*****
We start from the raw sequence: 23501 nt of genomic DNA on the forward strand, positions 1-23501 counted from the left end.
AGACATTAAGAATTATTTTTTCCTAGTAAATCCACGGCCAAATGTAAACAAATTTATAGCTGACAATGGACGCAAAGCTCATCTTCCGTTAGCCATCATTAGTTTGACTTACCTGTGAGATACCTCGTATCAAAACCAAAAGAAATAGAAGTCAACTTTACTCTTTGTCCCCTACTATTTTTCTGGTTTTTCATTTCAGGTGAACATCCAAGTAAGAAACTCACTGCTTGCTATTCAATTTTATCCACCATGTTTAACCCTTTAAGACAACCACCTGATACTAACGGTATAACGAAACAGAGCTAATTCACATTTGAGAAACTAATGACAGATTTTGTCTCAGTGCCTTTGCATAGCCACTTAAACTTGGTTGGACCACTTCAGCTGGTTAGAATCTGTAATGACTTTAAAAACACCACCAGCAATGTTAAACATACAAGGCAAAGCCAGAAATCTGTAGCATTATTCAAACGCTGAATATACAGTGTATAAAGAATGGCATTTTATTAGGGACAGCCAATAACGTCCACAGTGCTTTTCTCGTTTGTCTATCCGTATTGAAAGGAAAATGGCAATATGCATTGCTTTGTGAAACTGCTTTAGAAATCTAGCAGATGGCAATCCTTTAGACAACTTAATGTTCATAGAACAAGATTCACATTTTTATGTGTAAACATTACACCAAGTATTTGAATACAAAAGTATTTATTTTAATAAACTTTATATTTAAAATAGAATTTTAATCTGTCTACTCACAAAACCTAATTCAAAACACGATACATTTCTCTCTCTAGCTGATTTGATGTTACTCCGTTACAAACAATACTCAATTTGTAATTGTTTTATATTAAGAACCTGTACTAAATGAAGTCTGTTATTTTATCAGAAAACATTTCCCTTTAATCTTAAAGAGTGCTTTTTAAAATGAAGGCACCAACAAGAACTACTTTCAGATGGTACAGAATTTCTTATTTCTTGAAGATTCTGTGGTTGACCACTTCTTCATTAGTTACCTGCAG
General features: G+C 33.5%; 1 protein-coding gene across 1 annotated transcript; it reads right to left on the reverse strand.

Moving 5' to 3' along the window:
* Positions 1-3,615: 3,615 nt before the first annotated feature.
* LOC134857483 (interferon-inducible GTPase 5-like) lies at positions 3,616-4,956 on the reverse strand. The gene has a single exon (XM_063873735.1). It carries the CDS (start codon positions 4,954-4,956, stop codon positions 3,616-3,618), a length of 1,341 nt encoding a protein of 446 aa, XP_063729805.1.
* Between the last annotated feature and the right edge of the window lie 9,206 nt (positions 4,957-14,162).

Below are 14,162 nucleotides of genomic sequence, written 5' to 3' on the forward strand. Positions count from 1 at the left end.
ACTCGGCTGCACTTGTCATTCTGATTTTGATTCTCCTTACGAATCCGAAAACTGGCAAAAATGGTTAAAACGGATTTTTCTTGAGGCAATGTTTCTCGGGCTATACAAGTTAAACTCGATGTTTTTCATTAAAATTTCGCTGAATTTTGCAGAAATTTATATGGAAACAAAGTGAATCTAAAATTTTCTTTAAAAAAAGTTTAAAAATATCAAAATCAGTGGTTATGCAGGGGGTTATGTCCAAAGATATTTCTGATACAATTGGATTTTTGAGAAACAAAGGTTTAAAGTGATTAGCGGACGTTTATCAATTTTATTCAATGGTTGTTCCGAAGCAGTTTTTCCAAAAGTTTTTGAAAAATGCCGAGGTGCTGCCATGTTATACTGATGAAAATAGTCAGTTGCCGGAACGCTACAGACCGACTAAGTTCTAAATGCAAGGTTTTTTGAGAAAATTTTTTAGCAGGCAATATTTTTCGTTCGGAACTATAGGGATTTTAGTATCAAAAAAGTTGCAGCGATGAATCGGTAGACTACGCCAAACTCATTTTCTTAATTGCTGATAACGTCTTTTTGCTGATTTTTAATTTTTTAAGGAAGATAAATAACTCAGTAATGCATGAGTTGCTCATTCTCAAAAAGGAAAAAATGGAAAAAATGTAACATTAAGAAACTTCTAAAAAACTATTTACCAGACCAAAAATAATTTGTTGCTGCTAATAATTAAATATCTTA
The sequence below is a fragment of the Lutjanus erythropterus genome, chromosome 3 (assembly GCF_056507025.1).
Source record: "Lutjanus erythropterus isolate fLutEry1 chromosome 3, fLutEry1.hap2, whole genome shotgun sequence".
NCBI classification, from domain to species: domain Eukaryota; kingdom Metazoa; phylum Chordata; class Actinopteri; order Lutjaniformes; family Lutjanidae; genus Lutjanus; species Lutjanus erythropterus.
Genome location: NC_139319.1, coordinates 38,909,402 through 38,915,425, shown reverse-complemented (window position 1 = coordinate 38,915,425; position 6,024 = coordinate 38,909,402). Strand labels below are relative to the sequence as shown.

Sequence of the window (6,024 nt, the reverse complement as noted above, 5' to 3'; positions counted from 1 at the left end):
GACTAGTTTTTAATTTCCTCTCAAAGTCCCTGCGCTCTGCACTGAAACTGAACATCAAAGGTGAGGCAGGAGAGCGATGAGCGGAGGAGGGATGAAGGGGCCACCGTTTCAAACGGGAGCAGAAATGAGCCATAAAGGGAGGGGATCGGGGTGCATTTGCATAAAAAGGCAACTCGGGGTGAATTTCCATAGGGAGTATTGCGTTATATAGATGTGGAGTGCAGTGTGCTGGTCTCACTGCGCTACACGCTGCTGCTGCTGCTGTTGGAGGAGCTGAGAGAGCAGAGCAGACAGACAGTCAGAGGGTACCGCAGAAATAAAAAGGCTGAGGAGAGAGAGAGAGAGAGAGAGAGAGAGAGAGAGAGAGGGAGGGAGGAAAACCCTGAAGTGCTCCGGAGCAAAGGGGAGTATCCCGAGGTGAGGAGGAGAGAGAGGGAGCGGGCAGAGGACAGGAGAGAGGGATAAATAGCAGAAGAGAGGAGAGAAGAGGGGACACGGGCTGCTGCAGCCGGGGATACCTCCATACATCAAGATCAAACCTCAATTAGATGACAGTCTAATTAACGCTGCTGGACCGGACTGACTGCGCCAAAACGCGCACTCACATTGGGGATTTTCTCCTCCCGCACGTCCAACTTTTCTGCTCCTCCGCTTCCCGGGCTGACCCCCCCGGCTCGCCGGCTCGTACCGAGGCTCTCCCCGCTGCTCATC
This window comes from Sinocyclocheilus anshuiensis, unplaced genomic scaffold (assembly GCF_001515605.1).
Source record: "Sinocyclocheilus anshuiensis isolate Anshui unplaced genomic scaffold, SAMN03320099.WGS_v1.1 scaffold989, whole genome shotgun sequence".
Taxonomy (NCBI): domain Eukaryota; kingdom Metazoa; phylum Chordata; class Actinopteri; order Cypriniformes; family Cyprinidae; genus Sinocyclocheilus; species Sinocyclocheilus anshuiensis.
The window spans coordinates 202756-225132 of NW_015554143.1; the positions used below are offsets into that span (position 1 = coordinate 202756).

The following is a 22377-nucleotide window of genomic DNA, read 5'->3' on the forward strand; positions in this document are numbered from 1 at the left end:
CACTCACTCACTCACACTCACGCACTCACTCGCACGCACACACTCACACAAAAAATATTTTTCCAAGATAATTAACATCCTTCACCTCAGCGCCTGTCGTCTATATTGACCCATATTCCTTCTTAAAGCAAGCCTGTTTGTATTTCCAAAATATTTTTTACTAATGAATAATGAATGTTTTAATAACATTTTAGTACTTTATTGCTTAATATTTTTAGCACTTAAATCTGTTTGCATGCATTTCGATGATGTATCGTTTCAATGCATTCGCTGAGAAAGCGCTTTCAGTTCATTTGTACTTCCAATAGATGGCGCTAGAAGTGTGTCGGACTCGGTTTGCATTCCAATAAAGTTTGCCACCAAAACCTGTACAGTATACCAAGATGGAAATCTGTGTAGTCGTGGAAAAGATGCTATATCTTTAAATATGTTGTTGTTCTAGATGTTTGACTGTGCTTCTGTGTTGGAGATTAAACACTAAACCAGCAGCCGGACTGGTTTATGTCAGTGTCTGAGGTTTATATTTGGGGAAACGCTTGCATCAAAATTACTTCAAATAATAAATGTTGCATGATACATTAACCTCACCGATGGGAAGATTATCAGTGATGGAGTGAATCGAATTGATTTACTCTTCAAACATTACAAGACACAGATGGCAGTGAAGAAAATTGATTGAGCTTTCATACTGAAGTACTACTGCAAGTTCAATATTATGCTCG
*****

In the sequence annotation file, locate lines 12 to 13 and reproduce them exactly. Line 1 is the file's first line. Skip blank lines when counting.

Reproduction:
NCBI classification, from domain to species: domain Eukaryota; kingdom Metazoa; phylum Chordata; class Actinopteri; order Lutjaniformes; family Lutjanidae; genus Lutjanus; species Lutjanus erythropterus.
Genome location: NC_139319.1, coordinates 38,909,402 through 38,915,425, shown reverse-complemented (window position 1 = coordinate 38,915,425; position 6,024 = coordinate 38,909,402). Strand labels below are relative to the sequence as shown.